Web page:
calque

Workshops

Interactions and Transport of Charged Species in Bulk and at Interfaces

July 4, 2016 to July 7, 2016
Location : CECAM-AT

Functional, responsive materials from recombinant oleosin

Daniel Hammer


Abstract

Biological cells are surrounded by a plasma membrane made primarily of phospholipids that form a bilayer. This membrane is permselective and compartmentalizes the cell. A simple form of artificial cell is the vesicle, in which a phospholipid bilayer membrane surrounds an aqueous solution. However, there is no a priori reason why a membrane needs to be made of phospholipids. It could be made of any surfactant that forms a bilayer. We have assembled membranes and other structures from the recombinant plant protein oleosin. The ability to assemble from a recombinant protein means that every molecule is identical, we have complete control over the sequence, and hence can build in designer functionality with high fidelity, including adhesion and enzymatic activity. Such incorporation is trivial using the tools of molecular biology. We find that while many variants of oleosin make membranes, others make micelles and sheets. We show how the type of supramolecular structure can be altered by the conditions of solvent, such as ionic strength, and the architecture of the surfactant itself. We show that protease cleavable domains can be incorporated within oleosin, and be engineered to protect other functional domains such as adhesive motifs, to make responsive materials whose activity and shape depend on the action of proteases. We will also present the idea of making “Franken”-oleosins, where large domains of native oleosin are replaced with domains from other functional proteins, to make hybrids conferred by the donor protein. Thus, we can view oleosin as a surfactant molecule upon which a vast array of designer functionalities can be imparted.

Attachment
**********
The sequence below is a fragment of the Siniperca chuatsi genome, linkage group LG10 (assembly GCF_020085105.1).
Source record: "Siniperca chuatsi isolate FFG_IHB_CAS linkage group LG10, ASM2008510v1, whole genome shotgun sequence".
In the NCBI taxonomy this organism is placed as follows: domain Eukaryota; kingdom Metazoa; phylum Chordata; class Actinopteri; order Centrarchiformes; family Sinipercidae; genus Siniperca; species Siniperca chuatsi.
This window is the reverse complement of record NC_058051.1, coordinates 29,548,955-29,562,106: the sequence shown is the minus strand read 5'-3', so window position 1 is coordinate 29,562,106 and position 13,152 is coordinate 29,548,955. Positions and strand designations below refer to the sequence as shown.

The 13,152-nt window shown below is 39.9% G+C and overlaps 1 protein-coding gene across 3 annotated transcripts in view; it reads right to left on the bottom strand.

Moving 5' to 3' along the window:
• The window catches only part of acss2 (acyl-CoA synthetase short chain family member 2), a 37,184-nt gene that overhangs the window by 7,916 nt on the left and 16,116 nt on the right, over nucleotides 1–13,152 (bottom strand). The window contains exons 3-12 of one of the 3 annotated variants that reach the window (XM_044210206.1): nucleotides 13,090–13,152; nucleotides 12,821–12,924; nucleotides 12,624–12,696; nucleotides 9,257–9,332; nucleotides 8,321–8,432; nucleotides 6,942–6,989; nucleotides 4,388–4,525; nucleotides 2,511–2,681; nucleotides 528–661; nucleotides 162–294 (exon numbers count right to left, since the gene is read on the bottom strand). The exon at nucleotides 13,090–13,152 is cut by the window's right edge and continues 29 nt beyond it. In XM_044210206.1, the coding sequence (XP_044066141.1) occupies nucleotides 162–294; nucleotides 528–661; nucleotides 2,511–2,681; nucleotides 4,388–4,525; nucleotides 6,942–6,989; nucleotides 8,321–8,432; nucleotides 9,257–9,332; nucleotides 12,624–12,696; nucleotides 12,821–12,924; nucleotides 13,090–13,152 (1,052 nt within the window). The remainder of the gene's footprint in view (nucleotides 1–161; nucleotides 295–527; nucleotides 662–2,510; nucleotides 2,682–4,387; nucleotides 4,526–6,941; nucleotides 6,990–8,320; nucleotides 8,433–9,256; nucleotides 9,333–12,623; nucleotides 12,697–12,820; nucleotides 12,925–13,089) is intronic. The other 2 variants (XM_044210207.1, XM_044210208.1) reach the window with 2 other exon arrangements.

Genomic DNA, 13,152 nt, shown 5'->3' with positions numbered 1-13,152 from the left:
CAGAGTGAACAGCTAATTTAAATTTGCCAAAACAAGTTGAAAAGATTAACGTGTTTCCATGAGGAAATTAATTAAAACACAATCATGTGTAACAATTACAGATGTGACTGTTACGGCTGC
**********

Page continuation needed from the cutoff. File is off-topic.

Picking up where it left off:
References

1) Kevin B. Vargo, Ranganath Parthasarathy and Daniel A. Hammer, (2012). “Tunable Protein Suprastructures from Recombinant Oleosin”, Proceedings of the National Academy of Sciences USA 109 (29) 11657-11662.
2) Kevin B. Vargo, Nimil Sood, Tyler D. Moeller, Paul A. Heiney, and D. A. Hammer, (2014) “Spherical Micelles Assembled from Variants of Recombinant Oleosin,” Langmuir 30(38): 11292-11300.